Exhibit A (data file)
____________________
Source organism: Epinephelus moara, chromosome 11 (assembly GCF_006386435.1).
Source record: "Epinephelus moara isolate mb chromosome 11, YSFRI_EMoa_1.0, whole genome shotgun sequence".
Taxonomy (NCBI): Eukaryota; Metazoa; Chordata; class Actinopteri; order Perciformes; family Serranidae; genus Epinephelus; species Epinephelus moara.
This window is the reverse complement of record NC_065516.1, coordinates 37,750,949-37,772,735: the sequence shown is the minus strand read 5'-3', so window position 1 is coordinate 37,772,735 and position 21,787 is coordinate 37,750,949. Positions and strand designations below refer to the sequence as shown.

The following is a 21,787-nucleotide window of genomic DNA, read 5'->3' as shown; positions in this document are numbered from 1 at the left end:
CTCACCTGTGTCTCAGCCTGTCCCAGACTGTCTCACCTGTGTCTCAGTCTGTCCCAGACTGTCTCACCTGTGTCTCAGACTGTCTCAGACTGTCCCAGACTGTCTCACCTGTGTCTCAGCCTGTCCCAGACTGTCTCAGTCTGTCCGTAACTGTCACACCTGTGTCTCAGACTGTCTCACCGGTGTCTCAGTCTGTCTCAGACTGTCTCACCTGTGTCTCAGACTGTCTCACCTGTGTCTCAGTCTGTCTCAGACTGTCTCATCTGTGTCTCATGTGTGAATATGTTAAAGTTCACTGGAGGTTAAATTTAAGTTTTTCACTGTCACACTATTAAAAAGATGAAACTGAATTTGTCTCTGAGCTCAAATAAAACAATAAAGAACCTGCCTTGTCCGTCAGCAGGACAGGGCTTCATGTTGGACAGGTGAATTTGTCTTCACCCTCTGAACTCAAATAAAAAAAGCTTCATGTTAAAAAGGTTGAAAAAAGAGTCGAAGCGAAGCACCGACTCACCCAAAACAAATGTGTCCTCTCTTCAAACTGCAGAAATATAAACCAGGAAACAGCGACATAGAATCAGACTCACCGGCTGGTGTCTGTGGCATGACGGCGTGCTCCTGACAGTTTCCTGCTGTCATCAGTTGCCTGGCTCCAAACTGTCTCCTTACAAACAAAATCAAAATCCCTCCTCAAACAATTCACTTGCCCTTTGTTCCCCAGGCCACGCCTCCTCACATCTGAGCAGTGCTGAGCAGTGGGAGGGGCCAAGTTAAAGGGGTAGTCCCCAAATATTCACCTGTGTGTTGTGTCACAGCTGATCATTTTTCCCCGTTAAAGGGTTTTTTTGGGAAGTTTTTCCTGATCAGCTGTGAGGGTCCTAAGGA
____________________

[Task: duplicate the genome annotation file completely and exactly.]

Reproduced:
Source organism: Epinephelus moara, chromosome 11 (assembly GCF_006386435.1).
Source record: "Epinephelus moara isolate mb chromosome 11, YSFRI_EMoa_1.0, whole genome shotgun sequence".
Taxonomy (NCBI): Eukaryota; Metazoa; Chordata; class Actinopteri; order Perciformes; family Serranidae; genus Epinephelus; species Epinephelus moara.
This window is the reverse complement of record NC_065516.1, coordinates 37,750,949-37,772,735: the sequence shown is the minus strand read 5'-3', so window position 1 is coordinate 37,772,735 and position 21,787 is coordinate 37,750,949. Positions and strand designations below refer to the sequence as shown.

The following is a 21,787-nucleotide window of genomic DNA, read 5'->3' as shown; positions in this document are numbered from 1 at the left end:
CTCACCTGTGTCTCAGCCTGTCCCAGACTGTCTCACCTGTGTCTCAGTCTGTCCCAGACTGTCTCACCTGTGTCTCAGACTGTCTCAGACTGTCCCAGACTGTCTCACCTGTGTCTCAGCCTGTCCCAGACTGTCTCAGTCTGTCCGTAACTGTCACACCTGTGTCTCAGACTGTCTCACCGGTGTCTCAGTCTGTCTCAGACTGTCTCACCTGTGTCTCAGACTGTCTCACCTGTGTCTCAGTCTGTCTCAGACTGTCTCATCTGTGTCTCATGTGTGAATATGTTAAAGTTCACTGGAGGTTAAATTTAAGTTTTTCACTGTCACACTATTAAAAAGATGAAACTGAATTTGTCTCTGAGCTCAAATAAAACAATAAAGAACCTGCCTTGTCCGTCAGCAGGACAGGGCTTCATGTTGGACAGGTGAATTTGTCTTCACCCTCTGAACTCAAATAAAAAAAGCTTCATGTTAAAAAGGTTGAAAAAAGAGTCGAAGCGAAGCACCGACTCACCCAAAACAAATGTGTCCTCTCTTCAAACTGCAGAAATATAAACCAGGAAACAGCGACATAGAATCAGACTCACCGGCTGGTGTCTGTGGCATGACGGCGTGCTCCTGACAGTTTCCTGCTGTCATCAGTTGCCTGGCTCCAAACTGTCTCCTTACAAACAAAATCAAAATCCCTCCTCAAACAATTCACTTGCCCTTTGTTCCCCAGGCCACGCCTCCTCACATCTGAGCAGTGCTGAGCAGTGGGAGGGGCCAAGTTAAAGGGGTAGTCCCCAAATATTCACCTGTGTGTTGTGTCACAGCTGATCATTTTTCCCCGTTAAAGGGTTTTTTTGGGAAGTTTTTCCTGATCAGCTGTGAGGGTCCTAAGGA